We’ve thrown around the term “cypherpunk” (and the synonym “crypto-anarchy”) a few times in the past – most notably in invisiblehand’s Anticapitalism and the Cypherpunk Movement – without really explaining its origin. While it has become more anticapitalist over the years, it started out very libertarian and “anarcho-capitalist” (versus just “anarchist”) in philosophy.
Thomas Rid, in a fascinating excerpt from his book Rise of the Machines: A Cybernetic History, dives deep into the origin of cypherpunk and highlights this theme:
For the libertarian minded, crypto anarchy meant that “men with guns” could not be brought in to interfere with transactions that all participants mutually agreed on. Taking violence out of the equation had two wide-reaching consequences. Two types of men with guns would find crypto hard to cope with. The first were the police and agents of federal law enforcement. No longer would they be able to trace and find those who refused to declare income or deal in illegal goods. The state, in short, would lose a good deal of its coercive power. If financial transactions became untraceable, enforcing taxation would be impossible. And that, of course, was a good thing. “One thing is for sure,” [Timothy] May told Kevin Kelly of the Whole Earth Review already in late 1992, “long-term, this stuff nukes tax collection.”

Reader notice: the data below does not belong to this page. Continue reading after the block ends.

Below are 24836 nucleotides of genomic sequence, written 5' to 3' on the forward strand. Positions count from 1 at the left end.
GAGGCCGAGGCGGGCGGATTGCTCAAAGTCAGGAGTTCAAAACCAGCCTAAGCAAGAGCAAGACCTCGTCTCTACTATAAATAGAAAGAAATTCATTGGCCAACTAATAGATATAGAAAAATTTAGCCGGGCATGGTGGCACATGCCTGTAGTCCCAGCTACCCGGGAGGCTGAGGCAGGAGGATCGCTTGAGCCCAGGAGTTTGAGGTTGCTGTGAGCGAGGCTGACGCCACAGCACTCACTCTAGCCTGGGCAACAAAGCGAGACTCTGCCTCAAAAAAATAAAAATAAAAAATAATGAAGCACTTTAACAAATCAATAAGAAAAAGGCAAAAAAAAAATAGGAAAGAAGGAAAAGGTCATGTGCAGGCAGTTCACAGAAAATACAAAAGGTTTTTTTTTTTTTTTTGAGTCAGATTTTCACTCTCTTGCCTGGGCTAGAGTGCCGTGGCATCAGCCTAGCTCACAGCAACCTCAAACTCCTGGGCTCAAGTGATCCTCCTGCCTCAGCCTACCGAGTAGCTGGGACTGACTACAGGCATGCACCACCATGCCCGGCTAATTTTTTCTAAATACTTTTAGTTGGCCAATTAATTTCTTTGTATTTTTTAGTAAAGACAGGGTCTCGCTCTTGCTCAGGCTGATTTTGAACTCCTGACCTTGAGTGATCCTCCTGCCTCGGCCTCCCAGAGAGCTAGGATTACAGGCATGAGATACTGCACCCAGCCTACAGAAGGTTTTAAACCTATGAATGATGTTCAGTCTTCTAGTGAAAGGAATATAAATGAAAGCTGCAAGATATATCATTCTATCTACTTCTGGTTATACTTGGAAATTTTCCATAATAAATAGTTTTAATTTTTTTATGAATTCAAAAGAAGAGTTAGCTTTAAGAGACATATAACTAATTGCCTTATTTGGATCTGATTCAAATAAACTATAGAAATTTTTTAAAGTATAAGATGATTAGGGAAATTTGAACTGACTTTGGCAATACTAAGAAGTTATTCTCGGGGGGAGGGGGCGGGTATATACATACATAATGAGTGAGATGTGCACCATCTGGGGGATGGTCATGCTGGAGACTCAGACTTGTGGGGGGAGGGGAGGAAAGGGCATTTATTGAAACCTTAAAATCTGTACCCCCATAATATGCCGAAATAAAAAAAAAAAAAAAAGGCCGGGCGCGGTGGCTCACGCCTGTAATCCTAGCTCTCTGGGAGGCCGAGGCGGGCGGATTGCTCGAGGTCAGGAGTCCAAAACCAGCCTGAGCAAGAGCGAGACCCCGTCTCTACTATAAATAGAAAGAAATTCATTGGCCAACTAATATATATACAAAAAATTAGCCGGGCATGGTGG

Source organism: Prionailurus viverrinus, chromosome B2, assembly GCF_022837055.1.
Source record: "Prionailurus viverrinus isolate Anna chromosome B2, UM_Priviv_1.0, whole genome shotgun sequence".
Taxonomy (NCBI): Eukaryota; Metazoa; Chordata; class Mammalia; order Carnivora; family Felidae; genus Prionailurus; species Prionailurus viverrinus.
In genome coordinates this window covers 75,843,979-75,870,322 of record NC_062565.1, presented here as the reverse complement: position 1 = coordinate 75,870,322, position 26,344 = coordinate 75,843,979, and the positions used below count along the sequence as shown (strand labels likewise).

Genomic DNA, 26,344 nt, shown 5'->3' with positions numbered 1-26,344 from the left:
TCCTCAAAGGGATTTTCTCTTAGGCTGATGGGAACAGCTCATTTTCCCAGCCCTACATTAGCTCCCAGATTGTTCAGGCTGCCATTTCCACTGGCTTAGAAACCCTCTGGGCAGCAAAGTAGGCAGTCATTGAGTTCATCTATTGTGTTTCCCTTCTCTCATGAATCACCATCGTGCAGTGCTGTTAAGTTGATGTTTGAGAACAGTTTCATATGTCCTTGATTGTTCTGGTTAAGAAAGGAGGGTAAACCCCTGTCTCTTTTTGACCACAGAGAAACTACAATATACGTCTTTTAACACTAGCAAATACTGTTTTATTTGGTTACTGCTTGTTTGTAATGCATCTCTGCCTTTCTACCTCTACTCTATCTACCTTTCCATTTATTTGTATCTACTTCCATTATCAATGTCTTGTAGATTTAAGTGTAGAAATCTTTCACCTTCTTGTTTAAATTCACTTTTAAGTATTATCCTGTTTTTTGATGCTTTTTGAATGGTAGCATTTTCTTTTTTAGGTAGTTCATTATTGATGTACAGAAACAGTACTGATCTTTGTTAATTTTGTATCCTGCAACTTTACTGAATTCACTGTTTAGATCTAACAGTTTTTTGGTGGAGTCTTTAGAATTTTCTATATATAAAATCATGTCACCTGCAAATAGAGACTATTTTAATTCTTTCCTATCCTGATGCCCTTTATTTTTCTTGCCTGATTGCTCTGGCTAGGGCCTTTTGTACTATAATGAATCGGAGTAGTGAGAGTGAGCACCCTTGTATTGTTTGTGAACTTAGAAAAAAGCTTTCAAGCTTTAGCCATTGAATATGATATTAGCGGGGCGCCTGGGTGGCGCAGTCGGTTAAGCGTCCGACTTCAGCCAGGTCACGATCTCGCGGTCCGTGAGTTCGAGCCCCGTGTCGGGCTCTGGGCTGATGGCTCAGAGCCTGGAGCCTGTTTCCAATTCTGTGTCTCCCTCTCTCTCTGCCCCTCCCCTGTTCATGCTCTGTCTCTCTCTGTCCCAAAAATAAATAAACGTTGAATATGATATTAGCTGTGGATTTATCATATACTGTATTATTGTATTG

But crypto wouldn’t affect only the government and the rule of law. The other kinds of men with guns were criminals. And the same applied to them. Criminals would also lose their power to coerce others with threats of physical violence. If the buyers of drugs, for instance, would be untraceable not just for the Feds but also for gangs, then markets that were chronically plagued by violence and abuse would become nonviolent and abuse would stop. Anonymously ordering LSD online was much less risky than going to dodgy street corners and talking up shady pushers.
Strong crypto, made widely available, enabled totally anonymous, unlinkable, and untraceable exchanges between parties who had never met and who would never meet. The anarchists saw it as a logical consequence that these interactions would always be voluntary: since communications were untraceable and unknown, nobody could be coerced into involuntary behavior. “This has profound implications for the conventional approach of using the threat of force,” May argued in the Cyphernomicon. It didn’t matter if the threat of force would come from governments or from criminals or even from companies: “Threats of force will fail.”
The whole read is glorious and added a slew of people, ideas, and books to my list for further investigation.
Of particular note is the importance “digital cash” has been to the movement from the beginning. Now that cryptocurrency is upon us, are we closer than ever to seeing the cypherpunk philosophy fully realized? I wonder what Tim May would say.